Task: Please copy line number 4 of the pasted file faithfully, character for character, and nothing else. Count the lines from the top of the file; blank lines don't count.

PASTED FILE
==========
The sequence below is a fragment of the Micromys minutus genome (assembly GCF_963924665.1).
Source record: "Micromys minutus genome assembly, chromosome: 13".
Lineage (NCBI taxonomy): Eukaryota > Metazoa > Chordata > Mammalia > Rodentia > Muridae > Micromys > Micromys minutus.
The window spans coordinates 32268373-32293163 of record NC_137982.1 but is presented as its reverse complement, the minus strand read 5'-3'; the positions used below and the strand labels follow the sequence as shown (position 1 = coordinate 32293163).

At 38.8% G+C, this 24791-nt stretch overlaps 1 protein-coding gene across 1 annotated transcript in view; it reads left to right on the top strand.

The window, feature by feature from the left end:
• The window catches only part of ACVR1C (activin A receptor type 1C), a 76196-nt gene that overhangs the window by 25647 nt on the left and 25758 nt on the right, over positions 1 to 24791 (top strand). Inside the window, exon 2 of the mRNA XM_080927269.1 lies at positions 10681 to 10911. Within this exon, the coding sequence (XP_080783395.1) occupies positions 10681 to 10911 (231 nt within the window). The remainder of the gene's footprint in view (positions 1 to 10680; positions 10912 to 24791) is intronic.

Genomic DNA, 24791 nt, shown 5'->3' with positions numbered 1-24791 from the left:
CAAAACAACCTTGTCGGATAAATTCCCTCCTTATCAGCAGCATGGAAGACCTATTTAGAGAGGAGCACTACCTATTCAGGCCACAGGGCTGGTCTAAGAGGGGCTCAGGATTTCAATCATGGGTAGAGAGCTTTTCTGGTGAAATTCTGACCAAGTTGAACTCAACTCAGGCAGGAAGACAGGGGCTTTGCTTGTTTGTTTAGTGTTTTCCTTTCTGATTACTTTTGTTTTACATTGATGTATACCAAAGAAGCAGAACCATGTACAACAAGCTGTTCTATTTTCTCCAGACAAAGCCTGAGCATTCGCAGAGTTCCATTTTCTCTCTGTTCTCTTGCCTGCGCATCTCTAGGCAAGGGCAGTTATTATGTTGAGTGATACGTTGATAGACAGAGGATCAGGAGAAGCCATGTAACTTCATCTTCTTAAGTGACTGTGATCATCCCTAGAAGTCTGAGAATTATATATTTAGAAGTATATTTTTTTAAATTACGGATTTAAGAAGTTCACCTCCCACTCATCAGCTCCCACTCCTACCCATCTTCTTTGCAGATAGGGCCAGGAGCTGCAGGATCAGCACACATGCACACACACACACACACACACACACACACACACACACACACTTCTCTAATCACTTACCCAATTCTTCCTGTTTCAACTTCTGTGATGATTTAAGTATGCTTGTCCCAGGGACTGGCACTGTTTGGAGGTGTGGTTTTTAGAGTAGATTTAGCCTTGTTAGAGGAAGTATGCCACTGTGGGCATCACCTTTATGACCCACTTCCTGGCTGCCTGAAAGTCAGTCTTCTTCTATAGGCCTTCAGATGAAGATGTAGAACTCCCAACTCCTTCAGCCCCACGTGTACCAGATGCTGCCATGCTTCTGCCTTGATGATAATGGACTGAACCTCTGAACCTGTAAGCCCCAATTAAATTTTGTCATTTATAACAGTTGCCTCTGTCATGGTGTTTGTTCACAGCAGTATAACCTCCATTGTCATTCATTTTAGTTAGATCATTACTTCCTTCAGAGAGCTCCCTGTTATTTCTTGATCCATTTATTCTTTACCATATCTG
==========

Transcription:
The window spans coordinates 32268373-32293163 of record NC_137982.1 but is presented as its reverse complement, the minus strand read 5'-3'; the positions used below and the strand labels follow the sequence as shown (position 1 = coordinate 32293163).